NIU student saves life while on vacation

By Dave Heaton

Spring Break usually brings good times and fond memories, but one NIU student saved a woman’s life during her vacation.

Anastasia Criscione, an NIU junior, came back from Spring Break with more than a relaxing vacation behind her. She returned with the happiness of knowing she had made a difference. Criscione saved another person’s life.

Only seven hours after arriving at a friend’s apartment in Key West, Fla., Criscione said she came upon a woman who was face down on the apartment’s garage floor, with limbs twitching and a blue facial color. Criscione said that groceries were sprawled all over the floor, so at first, she thought that the woman was choking on some sort of food.

“I was scared to death,” Criscione said, “but when our eyes locked, I realized that I was the only one who could help her.”

Criscione said the woman lay in a narrow area between cars, so she and her companion had to pull the woman out in the open where it was possible to perform the Heimlich maneuver.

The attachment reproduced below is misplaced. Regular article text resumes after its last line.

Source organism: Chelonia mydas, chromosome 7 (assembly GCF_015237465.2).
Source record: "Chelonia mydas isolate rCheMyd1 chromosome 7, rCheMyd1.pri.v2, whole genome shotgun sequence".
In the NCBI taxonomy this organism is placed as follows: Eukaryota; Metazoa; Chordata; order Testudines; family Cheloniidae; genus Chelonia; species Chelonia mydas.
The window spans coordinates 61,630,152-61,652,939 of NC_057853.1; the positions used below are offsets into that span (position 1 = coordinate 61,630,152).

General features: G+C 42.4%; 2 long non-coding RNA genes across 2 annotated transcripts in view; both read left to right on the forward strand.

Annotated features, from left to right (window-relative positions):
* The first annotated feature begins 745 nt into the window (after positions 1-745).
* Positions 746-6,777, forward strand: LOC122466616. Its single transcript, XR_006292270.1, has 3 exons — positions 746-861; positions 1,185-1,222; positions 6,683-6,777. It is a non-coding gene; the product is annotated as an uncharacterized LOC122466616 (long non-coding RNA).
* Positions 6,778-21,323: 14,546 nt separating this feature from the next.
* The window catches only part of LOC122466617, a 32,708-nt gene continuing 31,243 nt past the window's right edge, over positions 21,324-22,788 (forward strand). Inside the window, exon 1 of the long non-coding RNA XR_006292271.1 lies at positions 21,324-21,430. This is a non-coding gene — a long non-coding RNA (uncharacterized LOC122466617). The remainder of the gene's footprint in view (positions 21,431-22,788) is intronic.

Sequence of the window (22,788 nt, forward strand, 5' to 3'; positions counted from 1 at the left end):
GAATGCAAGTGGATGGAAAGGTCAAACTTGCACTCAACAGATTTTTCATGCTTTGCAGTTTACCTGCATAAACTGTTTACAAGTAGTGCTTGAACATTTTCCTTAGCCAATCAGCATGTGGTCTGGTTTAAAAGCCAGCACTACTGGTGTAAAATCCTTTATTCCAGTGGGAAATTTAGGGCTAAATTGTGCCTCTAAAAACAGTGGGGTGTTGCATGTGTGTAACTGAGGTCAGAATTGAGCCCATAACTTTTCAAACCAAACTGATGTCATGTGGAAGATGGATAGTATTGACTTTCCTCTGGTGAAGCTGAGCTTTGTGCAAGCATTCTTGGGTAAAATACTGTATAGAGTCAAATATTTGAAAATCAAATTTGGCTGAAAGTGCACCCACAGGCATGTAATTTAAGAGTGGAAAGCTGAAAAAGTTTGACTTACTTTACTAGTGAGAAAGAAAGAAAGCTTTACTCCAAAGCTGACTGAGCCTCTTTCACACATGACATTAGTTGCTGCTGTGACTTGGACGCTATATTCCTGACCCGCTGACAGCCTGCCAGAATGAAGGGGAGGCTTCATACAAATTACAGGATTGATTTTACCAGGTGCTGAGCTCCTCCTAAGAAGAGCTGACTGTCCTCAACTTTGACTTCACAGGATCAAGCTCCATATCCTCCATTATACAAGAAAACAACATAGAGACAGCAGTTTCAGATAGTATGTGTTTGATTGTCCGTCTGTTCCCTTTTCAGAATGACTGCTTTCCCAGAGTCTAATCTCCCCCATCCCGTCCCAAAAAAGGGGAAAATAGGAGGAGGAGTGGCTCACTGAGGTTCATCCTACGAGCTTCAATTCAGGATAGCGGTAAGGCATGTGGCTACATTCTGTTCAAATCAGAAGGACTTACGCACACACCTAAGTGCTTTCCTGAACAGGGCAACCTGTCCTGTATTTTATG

Criscione said a gentleman assisted her in slightly raising the woman’s torso and then Criscione reached around to find the woman’s sternum.

Criscione said she gave the woman three quick thrusts and immediately the woman’s natural color began to return. “At this point,” Criscione said, “I could tell the woman was breathing again.” From the time that she found the woman on the floor until the moment her breathing was revived, Criscione said roughly 45 seconds elapsed.

“We just sat there looking at each other,” she said. “It was the most beautiful feeling that I had saved her life and she was now coherent.”

After the three thrusts, said Criscione, nothing came up out of her throat except some saliva. It turned out that the woman had not choked on food; she had swallowed the wrong way and was drowning on her own saliva, she said.

Criscione said she had taken a lifesaving course in high school. Criscione is a biology major with a minor in chemistry, and has had extensive anatomy courses at NIU, she added. Criscione said she works at the University Health Service and she said she plans to pursue a career in medicine.

Criscione said she made it a point to learn lifesaving techniques, and she feels everyone should because it is not difficult to learn, but the payoff can be immeasurable.